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Publication numberUS5866437 A
Publication typeGrant
Application numberUS 08/985,566
Publication date2 Feb 1999
Filing date5 Dec 1997
Priority date5 Dec 1997
Fee statusPaid
Publication number08985566, 985566, US 5866437 A, US 5866437A, US-A-5866437, US5866437 A, US5866437A
InventorsMing Chun Chen, Paul J. Steffan
Original AssigneeAdvanced Micro Devices, Inc.
Export CitationBiBTeX, EndNote, RefMan
External Links: USPTO, USPTO Assignment, Espacenet
Dynamic process window control using simulated wet data from current and previous layer data
US 5866437 A
Abstract
A method of manufacturing semiconductor wafers using a simulation tool to determine predicted wafer electrical test measurements. The simulation tool combines in-line critical dimensions from previous from previous processes run on the current wafer lot, data from previous lots for processes subsequent to the process being run on the current lot and calibration simulation data obtained from the comparison of the predicted wafer electrical test measurements and collected wafer electrical test measurements taken from previous actual wafer electrical test measurements.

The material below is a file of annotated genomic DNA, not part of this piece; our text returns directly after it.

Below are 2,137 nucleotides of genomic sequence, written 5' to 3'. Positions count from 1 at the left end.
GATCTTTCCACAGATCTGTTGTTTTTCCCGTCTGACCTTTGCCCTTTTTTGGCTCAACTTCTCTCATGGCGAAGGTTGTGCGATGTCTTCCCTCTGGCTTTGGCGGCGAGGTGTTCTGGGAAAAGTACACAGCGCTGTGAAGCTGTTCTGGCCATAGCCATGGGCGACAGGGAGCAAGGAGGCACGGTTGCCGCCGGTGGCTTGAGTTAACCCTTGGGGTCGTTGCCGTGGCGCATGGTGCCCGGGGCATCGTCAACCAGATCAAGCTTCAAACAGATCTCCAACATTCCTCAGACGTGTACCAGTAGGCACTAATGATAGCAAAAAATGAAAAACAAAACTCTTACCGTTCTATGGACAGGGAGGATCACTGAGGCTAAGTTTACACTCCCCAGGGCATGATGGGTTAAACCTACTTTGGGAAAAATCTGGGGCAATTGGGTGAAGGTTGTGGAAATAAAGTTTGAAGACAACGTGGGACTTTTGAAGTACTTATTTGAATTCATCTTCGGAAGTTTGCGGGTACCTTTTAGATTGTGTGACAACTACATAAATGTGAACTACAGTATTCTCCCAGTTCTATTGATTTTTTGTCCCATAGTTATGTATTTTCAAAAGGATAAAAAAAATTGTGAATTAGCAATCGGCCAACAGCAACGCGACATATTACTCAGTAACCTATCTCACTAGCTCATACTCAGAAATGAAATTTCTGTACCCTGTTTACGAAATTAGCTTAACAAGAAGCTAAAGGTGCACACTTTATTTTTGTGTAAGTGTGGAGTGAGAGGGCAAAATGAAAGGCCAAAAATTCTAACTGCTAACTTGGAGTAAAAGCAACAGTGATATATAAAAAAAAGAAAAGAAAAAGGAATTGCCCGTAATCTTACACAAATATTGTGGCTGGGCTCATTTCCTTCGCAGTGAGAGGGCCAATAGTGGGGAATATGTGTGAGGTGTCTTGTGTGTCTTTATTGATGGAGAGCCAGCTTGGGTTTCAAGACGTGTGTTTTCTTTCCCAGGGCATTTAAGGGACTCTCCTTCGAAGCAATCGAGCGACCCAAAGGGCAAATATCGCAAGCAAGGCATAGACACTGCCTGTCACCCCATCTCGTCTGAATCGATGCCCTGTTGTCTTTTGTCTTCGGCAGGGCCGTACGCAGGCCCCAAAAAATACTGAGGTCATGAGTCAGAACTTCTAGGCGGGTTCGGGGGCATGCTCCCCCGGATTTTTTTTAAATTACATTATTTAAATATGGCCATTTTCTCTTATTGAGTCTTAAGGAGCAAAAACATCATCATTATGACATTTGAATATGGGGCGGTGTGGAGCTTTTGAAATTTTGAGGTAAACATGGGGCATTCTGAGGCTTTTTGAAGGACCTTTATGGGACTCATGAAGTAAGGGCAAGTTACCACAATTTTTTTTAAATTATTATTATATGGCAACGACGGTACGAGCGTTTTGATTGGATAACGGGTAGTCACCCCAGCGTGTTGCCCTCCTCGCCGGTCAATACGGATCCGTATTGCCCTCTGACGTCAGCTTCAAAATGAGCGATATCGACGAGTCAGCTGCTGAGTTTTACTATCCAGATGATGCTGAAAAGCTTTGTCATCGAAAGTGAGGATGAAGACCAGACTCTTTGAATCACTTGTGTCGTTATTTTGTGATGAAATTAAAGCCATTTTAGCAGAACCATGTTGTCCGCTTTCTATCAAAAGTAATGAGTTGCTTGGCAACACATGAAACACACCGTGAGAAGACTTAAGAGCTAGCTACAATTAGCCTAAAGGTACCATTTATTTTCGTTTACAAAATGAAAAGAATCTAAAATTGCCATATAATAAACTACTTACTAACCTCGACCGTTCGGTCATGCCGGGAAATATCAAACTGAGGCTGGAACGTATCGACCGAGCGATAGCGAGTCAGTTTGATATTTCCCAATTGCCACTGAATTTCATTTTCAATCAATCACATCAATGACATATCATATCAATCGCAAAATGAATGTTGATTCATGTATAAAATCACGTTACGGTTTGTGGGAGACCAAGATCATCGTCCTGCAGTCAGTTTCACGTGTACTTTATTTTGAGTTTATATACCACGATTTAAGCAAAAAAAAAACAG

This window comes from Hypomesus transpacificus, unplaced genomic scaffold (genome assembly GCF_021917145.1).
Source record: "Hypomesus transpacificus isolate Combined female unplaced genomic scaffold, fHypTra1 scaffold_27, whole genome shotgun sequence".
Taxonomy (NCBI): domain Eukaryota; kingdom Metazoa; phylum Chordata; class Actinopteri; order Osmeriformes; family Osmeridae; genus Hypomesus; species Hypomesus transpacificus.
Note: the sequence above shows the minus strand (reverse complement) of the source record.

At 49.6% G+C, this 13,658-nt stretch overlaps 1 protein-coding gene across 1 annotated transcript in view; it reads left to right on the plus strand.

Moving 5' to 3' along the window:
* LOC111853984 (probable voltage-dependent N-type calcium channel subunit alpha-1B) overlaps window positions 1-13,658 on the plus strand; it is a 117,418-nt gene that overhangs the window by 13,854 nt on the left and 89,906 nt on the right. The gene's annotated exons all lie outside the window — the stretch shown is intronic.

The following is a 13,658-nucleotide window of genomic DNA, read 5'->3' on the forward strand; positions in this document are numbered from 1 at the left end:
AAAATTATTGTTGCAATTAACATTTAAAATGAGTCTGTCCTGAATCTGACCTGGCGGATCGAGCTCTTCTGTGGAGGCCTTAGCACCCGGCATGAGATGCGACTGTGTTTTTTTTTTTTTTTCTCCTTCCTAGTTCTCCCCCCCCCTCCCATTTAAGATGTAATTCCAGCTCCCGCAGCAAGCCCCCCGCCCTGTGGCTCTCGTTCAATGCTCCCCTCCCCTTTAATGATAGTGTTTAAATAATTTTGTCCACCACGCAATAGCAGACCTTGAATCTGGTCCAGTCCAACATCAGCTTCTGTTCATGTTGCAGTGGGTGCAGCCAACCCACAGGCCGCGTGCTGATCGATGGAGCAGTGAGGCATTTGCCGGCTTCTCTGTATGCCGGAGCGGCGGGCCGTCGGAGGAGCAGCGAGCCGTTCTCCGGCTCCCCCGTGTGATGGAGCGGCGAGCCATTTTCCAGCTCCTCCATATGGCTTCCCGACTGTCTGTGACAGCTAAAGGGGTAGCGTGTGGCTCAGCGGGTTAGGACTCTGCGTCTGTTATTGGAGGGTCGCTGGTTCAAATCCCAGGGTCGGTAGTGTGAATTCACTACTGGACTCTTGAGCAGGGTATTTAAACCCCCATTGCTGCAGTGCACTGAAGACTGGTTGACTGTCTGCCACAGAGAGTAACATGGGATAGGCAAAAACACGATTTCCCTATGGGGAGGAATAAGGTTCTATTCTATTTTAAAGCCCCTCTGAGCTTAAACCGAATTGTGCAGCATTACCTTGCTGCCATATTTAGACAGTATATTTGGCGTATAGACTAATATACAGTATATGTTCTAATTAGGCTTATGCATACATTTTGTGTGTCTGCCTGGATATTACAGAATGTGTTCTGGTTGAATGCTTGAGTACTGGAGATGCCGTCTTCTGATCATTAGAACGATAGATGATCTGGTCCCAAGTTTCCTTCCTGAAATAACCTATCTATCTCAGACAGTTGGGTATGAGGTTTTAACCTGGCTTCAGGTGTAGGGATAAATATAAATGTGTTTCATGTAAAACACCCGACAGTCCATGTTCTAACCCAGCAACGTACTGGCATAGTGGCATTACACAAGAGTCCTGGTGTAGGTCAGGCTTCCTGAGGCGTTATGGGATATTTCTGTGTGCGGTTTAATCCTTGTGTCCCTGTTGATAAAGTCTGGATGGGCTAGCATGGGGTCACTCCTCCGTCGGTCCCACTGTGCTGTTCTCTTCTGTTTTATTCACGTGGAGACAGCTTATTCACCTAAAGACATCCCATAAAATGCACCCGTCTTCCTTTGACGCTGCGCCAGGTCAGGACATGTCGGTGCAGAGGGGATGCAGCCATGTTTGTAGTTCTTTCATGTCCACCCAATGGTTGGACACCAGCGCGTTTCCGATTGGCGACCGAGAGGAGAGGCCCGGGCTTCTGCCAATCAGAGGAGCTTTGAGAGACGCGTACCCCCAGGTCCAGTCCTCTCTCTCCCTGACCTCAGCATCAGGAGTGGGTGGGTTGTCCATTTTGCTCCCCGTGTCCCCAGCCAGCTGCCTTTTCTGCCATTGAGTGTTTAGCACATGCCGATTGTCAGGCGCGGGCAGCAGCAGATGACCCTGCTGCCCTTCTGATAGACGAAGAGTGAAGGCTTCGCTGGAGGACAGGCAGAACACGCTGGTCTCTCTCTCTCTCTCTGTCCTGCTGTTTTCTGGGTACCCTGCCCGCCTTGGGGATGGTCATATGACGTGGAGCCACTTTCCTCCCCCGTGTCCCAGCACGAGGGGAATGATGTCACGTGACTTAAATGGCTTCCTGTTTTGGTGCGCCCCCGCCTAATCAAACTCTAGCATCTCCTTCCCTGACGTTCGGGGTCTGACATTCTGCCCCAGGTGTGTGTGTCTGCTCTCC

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Claims(1)
What is claimed is:
1. A method of manufacturing semiconductor wafers, the method comprising:
starting a wafer lot in a first process of a manufacturing process;
setting process parameters for the first process and running the first process;
measuring in-line critical dimensions after completion of the first process;
determining predicted wafer electrical test measurements by combining in-line critical dimensions from previous processes run on the wafer lot, data from previous lots for processes to be run subsequent to the process being run on the wafer lot and calibration simulation data obtained from a comparison of the predicted wafer electrical test measurements and collected actual wafer electrical test measurements taken from previous wafer electrical test measurements;
determining if the predicted wafer electrical test measurements are within established wafer electrical test measurement specifications; and
if the predicted wafer electrical test measurements are within the established wafer electric test measurement specifications sending the wafer lot to the next process.